Pacific-Asia and the Future of the World-System

By Ravi Arvind Palat | Go to book overview
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Sankaran Krishna

By any yardstick, the contemporary Indian state is economically all-pervasive. On the industrial front, the state runs 8 of the top 10 and 14 of the top 25 industrial firms ( Bardhan, 1984: 103-104); state-run companies recently owned 77.62 percent of the total paid-up capital of all industry ( India Today, 1989: 63); the state owns nearly 25 percent of the paid-up capital of the so-called private industrial sector, and employs two-thirds of the 23 million workers in the organized sector of the economy ( Rudolph & Rudolph, 1987: 22). Through nationalized banks, insurance agencies, development banks, control over foreign exchange and institutions such as the Unit Trust of India, the state exercises further direct ownership over the main sources of credit for enterprises. Finally, the state, through its planning agencies and the myriad licenses and permits, "regulate(s) patterns of private investment down to industrial product level, choice of technology, extending to scale, location and import-content" ( Bardhan, 1984: 38).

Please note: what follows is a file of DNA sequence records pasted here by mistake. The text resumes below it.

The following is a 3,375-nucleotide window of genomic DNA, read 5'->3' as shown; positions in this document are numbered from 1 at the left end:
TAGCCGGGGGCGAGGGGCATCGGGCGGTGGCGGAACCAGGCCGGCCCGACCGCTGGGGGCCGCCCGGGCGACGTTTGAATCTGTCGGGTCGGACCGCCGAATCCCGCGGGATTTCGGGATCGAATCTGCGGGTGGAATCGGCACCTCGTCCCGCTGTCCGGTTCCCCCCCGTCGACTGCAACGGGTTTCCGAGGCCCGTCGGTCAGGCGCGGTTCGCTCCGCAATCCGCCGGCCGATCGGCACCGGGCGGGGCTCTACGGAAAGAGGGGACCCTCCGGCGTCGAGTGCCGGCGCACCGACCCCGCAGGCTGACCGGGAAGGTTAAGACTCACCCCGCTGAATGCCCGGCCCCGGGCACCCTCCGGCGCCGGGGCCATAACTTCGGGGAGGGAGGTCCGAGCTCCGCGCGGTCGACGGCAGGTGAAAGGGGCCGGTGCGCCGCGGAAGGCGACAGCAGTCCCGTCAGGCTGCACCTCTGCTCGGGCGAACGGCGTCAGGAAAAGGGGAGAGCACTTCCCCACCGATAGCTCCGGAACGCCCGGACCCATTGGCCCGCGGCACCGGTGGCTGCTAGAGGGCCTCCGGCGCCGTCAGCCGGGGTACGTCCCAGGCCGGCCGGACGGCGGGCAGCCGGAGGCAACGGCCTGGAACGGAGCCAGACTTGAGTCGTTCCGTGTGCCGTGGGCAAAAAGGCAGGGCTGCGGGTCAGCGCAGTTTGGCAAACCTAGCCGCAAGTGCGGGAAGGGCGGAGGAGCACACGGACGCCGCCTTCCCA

On the agricultural front, the state plays a preponderant role in subsidizing vital inputs such as fertilizers, electricity, pesticides, seeds, and irrigation ( Chakravarty, 1987: 104-127). It influences prices through its purchases on the open market and the actions of the Prices Commission, serves as a major retail outlet through its vast network of "ration shops," and influences the legal form of property relations through its periodic (and largely unsuccessful) efforts at land reform. Finally, it has largely replaced the moneylender as the main source of rural credit. Together, the degree of economic penetration is impressive, although it has to be emphasized that economic pervasiveness is not tantamount to the state's autonomy from propertied classes. 1 In historical terms, however, the emergence of this state is very recent. Most analysts would date it to the decades immediately following independence from Britain, especially the period of the Second and Third Five-Year Plans ( 1956-66).


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